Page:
Alternating Bit Protocol m[2],0 m[1],1 m[0],0 m[0],0 R S ack, 0 ABP is a link layer protocol. Works on FIFO channels only. Guarantees reliable message delivery with a 1-bit sequence number (this is the traditional version with window size = 1). Study how this works. Alternating Bit Protocol

program ABP; {program for process S} define sent, b : 0 or 1; next : integer; initially next = 0, sent = 1, b = 0, and channels are empty; do sent b send (m[next], b); next := next+1; sent := b [] (ack, j) is received if j = b b := 1- b [] j b skip fi [] timeout (R,S) send (m[next-1], b) od {program for process R} define j : 0 or 1; {initially j = 0}; do (m[ ], b) is received if j = b accept the message; send (ack, j); j:= 1 - j [] j b send (ack, 1-j) fi

od S m[1],1 a,0 m[0],0 m[0],0 R How TCP works Supports end-to-end logical connection between any two computers on the Internet. Basic idea is the same as those of sliding window protocols. But TCP uses bounded sequence numbers! It is safe to re-use a sequence number when it is unique. With a high probability, a random 32 or 64-bit number is unique during the lifetime of the application. Also, current sequence numbers are flushed out of the system after a time = 2d, where d is the round

trip delay. It is even more unlikely that the same sequence number is generated within a time interval of of 2d. How TCP works Sender Receiver SYN SYN seq = x , seq=y, ack = x+1 ACK, ack=y+1 send (m, y+1)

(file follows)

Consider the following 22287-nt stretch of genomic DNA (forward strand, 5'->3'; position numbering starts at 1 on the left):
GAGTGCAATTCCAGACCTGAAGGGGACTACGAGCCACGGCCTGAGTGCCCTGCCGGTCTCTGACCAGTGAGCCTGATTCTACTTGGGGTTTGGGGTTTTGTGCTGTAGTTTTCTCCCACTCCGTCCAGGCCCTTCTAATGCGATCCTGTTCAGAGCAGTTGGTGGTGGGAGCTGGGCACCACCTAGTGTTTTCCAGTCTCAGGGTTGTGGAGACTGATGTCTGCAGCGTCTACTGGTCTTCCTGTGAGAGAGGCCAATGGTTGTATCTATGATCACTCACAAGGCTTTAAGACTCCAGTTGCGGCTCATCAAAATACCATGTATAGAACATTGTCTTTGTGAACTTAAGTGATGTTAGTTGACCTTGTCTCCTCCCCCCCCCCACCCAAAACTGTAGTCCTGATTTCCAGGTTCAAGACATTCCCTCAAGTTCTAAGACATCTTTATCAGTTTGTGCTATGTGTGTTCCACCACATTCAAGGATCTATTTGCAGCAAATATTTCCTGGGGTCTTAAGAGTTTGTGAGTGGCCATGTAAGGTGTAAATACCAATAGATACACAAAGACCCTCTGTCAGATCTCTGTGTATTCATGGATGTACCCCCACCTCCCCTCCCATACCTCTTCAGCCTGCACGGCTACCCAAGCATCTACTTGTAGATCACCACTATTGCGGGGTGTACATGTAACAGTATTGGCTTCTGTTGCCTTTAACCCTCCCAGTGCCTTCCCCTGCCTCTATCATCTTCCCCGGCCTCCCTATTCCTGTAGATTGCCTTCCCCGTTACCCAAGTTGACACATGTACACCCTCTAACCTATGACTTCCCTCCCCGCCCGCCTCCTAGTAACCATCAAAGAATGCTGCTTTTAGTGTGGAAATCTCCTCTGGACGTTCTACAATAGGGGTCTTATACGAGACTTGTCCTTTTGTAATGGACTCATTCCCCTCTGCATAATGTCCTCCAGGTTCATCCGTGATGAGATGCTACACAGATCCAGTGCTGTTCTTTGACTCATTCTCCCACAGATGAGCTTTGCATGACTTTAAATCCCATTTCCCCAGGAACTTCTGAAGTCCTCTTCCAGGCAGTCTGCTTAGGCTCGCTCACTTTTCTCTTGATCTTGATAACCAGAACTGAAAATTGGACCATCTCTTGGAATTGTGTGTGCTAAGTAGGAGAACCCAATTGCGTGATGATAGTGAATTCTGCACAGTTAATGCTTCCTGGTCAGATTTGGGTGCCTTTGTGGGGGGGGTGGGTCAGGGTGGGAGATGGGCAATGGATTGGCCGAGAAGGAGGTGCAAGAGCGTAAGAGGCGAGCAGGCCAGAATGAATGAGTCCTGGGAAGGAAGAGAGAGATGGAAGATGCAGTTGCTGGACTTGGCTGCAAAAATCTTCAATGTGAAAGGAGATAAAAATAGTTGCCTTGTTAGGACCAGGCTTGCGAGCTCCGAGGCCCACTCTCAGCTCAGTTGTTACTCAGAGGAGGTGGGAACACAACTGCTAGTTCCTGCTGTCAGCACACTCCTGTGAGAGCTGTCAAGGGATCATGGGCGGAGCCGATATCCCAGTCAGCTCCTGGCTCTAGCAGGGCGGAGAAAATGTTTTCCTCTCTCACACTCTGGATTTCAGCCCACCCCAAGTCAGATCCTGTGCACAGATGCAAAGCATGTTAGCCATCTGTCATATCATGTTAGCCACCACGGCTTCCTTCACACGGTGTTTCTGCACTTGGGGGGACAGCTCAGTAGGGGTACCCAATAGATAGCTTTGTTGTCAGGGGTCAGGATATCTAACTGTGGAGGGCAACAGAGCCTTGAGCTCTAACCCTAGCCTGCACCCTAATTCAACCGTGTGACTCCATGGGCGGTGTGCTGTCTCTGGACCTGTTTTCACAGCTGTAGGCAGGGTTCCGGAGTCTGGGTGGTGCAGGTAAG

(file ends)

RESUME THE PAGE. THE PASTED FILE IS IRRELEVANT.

ack (y+2) How TCP works Three-way handshake. Sequence numbers are unique w.h.p. Why is the knowledge of roundtrip delay important? -Timeout can be correctly chosen What if the timeout period is too small / too large? What if the window is too small / too large? Adaptive retransmission: receiver can throttle sender and control the window size to save its buffer space. Distributed Consensus Reaching agreement is a fundamental problem in distributed computing. Some examples are Leader election / Mutual Exclusion Commit or Abort in distributed transactions Reaching agreement about which process has failed Clock phase synchronization Air traffic control system: all aircrafts must have the same view

Problem Specification Termination. Every non-faulty process must eventually decide. Agreement. The final decision of every non-faulty process must be identical. Validity. If every non-faulty process begins with the same initial value v, then their final decision must be v. Problem Specification input output